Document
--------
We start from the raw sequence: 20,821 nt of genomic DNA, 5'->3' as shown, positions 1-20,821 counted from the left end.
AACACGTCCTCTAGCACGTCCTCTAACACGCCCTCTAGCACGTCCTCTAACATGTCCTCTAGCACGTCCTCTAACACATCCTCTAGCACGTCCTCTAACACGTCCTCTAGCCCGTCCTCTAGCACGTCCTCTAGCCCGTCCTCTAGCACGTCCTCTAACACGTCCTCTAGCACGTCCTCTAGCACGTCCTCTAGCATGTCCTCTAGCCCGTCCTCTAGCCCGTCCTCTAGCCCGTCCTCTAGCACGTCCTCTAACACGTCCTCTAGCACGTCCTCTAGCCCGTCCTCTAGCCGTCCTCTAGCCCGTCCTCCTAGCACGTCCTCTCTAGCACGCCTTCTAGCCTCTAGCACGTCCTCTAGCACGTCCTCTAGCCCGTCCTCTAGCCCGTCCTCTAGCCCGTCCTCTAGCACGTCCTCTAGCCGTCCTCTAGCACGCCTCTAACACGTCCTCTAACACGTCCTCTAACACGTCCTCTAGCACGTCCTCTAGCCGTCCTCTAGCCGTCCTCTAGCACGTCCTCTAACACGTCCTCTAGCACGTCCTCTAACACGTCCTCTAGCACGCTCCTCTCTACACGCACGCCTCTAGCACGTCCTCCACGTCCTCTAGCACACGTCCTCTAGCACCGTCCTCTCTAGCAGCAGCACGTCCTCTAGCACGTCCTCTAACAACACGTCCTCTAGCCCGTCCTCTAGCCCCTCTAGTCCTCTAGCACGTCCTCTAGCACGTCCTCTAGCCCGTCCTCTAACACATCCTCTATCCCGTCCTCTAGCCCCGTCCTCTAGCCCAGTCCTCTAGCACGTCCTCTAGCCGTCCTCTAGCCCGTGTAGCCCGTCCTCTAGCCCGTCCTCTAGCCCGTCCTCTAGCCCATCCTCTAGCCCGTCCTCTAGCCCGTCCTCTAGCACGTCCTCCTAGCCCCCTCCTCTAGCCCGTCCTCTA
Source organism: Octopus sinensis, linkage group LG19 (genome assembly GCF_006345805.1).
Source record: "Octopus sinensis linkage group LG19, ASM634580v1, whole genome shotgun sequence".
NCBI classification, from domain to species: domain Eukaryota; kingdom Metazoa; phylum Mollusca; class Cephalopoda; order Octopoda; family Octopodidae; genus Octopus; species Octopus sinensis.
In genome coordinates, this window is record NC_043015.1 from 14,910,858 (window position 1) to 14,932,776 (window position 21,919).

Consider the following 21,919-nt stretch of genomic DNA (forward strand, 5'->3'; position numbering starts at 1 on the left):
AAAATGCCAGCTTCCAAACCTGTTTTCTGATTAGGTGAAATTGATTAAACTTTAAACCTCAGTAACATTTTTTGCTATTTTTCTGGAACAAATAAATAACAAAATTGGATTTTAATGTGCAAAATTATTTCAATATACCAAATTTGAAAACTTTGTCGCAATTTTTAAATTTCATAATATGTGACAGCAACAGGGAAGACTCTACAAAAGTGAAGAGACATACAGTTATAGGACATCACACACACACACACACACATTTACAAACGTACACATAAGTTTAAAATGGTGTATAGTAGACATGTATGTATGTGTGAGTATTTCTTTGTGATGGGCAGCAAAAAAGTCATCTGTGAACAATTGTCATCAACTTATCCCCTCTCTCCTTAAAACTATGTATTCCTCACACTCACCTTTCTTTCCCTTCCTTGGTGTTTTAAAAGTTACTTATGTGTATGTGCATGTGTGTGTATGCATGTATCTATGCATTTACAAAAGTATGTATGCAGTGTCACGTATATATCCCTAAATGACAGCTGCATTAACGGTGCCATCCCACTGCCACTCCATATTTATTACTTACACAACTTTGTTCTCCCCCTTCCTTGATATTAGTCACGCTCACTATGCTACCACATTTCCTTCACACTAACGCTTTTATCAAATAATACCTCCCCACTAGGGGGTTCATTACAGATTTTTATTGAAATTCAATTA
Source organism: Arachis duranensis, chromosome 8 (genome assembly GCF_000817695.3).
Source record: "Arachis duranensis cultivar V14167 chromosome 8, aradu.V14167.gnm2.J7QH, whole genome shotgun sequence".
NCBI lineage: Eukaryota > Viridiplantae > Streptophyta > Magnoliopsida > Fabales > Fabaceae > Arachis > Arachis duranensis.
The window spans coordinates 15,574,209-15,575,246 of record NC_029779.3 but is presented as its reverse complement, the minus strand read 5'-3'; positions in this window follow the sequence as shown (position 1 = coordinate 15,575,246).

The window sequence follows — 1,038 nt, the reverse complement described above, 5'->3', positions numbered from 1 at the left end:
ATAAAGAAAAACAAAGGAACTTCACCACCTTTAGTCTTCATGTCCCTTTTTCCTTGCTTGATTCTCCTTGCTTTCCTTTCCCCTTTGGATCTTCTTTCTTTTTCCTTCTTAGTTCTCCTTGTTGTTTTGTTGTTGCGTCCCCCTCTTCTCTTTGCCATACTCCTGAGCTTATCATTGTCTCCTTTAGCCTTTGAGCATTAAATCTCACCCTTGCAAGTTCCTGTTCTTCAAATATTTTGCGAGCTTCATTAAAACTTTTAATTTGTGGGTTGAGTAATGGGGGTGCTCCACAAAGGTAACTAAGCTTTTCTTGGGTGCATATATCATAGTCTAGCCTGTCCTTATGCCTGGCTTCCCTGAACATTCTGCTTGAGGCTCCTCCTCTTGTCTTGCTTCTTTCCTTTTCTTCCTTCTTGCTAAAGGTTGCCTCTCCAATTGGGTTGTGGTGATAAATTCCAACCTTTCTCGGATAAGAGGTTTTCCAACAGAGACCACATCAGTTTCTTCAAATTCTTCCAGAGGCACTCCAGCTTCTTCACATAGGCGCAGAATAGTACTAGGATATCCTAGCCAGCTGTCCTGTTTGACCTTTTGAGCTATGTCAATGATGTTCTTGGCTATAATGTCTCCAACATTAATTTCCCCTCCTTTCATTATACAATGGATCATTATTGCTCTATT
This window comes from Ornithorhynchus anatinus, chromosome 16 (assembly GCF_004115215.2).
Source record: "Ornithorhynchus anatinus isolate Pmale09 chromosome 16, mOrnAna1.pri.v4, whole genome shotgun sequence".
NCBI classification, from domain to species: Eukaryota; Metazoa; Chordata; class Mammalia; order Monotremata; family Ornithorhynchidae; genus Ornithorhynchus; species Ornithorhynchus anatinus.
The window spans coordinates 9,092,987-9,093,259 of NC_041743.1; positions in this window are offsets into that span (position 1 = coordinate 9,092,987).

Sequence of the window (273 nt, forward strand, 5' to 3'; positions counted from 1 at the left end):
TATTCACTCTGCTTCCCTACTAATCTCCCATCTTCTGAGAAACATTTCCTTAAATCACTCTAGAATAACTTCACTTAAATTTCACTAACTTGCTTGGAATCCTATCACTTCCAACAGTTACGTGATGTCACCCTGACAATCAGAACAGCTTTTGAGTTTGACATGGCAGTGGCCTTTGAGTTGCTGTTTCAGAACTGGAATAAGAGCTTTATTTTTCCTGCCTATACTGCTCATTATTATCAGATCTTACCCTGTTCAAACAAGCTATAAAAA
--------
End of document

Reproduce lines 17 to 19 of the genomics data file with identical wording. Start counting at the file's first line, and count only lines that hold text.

NCBI classification, from domain to species: Eukaryota; Metazoa; Chordata; class Mammalia; order Monotremata; family Ornithorhynchidae; genus Ornithorhynchus; species Ornithorhynchus anatinus.
The window spans coordinates 9,092,987-9,093,259 of NC_041743.1; positions in this window are offsets into that span (position 1 = coordinate 9,092,987).

Sequence of the window (273 nt, forward strand, 5' to 3'; positions counted from 1 at the left end):